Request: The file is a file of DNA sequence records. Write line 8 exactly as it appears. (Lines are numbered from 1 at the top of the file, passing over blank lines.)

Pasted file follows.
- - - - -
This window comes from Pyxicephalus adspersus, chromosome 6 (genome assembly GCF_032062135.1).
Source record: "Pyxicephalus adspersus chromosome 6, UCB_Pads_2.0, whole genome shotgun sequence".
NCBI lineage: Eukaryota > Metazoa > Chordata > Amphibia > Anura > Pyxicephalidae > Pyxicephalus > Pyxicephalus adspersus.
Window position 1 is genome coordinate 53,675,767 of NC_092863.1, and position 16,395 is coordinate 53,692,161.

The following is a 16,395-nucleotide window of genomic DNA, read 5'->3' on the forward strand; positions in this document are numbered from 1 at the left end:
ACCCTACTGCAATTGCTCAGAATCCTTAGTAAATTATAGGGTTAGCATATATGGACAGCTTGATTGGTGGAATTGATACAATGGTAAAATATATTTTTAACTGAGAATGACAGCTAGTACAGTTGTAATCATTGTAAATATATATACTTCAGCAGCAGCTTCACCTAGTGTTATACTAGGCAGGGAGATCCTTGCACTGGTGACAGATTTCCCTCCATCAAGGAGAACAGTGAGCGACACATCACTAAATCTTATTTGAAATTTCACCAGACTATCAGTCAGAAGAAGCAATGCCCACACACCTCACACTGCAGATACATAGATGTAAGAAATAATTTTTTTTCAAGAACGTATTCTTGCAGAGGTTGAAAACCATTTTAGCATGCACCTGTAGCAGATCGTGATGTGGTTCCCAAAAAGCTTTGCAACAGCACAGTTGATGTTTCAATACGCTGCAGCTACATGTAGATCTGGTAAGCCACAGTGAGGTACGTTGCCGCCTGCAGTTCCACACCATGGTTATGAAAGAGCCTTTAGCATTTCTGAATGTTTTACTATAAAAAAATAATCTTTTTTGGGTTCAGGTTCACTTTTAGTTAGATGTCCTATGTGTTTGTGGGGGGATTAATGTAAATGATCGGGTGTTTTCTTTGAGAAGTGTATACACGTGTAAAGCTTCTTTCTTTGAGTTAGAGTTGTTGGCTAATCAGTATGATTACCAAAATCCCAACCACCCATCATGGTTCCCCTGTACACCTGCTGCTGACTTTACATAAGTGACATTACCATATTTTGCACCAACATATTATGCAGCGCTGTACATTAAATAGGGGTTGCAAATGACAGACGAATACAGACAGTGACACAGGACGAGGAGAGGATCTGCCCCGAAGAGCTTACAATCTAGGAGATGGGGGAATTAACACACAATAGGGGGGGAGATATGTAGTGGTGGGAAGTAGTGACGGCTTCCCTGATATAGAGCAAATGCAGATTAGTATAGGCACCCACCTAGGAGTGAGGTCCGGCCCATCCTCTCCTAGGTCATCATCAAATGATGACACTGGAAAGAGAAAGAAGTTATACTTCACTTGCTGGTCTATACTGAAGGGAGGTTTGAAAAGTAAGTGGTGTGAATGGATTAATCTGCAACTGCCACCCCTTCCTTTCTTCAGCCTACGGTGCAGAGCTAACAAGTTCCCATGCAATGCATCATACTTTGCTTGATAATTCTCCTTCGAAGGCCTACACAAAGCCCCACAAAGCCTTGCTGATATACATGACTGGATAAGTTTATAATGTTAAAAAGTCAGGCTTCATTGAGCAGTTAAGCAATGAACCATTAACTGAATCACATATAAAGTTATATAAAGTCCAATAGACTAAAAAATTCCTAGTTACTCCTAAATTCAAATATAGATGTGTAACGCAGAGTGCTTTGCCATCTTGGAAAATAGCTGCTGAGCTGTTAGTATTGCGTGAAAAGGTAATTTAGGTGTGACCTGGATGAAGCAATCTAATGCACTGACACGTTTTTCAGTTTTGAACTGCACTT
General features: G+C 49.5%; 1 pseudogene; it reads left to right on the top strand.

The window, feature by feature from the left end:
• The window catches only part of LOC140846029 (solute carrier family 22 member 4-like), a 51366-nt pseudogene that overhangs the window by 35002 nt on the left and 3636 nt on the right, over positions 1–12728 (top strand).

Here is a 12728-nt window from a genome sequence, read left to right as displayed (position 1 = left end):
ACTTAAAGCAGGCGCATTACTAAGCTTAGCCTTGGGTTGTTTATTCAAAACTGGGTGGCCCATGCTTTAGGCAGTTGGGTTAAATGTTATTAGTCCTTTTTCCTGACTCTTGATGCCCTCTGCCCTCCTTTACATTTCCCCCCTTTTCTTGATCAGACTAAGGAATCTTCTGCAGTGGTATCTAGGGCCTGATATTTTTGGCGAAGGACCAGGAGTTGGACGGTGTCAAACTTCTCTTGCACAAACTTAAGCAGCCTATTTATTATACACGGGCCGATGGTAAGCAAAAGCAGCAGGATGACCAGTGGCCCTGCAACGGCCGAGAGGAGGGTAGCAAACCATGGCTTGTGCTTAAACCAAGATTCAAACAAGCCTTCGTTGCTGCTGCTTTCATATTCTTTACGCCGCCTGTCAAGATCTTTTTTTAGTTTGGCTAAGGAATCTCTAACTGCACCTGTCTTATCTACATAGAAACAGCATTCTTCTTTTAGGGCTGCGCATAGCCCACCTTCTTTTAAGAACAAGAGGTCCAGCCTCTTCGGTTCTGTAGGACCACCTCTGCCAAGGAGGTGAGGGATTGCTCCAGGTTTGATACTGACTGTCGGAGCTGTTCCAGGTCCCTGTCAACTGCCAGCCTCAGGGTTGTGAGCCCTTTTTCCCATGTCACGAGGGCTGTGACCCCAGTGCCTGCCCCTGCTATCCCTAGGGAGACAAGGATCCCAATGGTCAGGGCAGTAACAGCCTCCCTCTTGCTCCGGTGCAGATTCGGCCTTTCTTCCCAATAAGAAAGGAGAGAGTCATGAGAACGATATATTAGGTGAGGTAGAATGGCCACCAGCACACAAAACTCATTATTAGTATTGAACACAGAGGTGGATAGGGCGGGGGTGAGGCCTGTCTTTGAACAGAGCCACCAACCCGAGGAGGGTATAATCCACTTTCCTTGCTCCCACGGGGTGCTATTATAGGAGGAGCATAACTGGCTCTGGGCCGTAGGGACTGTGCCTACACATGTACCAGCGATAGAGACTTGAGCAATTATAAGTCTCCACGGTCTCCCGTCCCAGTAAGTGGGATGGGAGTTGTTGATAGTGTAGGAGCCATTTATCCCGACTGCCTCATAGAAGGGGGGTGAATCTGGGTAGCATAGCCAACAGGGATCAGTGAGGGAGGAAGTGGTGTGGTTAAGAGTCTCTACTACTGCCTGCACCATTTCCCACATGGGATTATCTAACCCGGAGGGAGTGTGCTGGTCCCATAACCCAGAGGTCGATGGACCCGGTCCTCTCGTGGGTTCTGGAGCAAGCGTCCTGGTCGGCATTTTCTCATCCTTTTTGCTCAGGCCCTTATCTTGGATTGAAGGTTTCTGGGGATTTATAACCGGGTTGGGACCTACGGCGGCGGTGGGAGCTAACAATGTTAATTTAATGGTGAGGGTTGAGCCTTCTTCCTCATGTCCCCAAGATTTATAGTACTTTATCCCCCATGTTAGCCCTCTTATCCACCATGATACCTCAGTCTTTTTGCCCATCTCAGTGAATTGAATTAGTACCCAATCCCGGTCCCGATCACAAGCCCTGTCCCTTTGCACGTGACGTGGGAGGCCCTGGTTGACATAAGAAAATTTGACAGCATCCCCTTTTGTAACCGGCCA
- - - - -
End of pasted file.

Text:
The window, feature by feature from the left end: